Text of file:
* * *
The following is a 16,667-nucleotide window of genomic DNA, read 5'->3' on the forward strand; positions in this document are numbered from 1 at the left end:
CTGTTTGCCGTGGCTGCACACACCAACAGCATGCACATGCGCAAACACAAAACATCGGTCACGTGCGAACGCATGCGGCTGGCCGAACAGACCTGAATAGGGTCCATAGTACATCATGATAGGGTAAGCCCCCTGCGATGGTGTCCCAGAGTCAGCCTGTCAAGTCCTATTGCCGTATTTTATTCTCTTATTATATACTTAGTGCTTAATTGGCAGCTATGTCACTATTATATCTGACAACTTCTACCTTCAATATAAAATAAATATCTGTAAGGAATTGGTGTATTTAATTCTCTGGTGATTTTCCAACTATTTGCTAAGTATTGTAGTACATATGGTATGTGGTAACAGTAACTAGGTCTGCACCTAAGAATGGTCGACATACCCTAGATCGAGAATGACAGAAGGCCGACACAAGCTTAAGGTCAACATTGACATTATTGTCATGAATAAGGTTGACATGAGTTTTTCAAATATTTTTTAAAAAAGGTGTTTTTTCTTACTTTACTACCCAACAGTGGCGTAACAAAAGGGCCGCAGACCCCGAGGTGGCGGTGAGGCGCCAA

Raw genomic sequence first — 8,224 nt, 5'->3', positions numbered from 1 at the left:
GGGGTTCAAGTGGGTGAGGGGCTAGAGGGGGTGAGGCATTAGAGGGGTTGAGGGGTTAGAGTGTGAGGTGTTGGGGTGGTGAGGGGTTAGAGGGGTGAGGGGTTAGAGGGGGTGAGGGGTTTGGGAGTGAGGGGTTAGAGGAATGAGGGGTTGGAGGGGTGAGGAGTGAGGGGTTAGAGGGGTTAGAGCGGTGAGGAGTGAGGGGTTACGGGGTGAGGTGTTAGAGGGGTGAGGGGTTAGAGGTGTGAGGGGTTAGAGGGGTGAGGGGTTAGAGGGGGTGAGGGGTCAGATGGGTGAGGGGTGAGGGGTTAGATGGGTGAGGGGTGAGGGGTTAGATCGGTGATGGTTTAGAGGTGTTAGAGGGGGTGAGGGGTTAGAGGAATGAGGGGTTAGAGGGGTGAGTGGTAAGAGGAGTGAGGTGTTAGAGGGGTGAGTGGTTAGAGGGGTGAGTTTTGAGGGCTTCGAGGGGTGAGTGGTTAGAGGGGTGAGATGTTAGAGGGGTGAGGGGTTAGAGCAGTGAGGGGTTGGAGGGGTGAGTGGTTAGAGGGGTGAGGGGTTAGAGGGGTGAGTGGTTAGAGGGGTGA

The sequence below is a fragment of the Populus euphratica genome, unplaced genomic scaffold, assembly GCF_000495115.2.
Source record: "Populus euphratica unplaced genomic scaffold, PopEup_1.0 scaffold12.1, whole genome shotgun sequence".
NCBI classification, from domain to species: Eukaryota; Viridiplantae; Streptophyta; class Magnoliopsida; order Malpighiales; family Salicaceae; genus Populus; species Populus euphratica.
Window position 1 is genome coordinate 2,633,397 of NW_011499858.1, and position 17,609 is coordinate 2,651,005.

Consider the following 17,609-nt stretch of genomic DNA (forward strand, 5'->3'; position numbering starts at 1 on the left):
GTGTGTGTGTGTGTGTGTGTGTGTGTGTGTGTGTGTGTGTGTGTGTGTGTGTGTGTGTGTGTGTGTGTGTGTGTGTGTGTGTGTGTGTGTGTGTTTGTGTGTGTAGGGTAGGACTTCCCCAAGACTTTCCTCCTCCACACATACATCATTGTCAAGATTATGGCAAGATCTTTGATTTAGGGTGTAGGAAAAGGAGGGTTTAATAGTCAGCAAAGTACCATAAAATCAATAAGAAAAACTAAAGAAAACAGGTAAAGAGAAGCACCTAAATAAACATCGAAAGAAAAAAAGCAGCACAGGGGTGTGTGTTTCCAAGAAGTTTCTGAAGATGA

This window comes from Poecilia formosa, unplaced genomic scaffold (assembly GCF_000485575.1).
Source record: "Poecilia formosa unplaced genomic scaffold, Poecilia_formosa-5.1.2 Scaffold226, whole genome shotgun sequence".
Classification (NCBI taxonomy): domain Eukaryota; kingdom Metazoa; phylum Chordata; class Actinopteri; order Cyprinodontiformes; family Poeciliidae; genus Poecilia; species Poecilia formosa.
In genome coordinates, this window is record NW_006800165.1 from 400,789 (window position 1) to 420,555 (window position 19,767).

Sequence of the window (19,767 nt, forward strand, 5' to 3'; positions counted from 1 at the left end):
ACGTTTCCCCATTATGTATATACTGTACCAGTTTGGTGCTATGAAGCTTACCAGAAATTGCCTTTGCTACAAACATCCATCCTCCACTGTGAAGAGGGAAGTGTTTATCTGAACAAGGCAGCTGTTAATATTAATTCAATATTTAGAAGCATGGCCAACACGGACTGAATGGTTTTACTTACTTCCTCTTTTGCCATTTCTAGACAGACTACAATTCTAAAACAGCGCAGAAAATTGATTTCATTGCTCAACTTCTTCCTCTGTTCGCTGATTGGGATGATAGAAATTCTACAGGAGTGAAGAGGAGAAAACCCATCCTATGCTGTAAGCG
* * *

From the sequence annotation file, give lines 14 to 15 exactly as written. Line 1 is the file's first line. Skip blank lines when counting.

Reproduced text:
In genome coordinates, this window is record NW_006800165.1 from 400,789 (window position 1) to 420,555 (window position 19,767).

Sequence of the window (19,767 nt, forward strand, 5' to 3'; positions counted from 1 at the left end):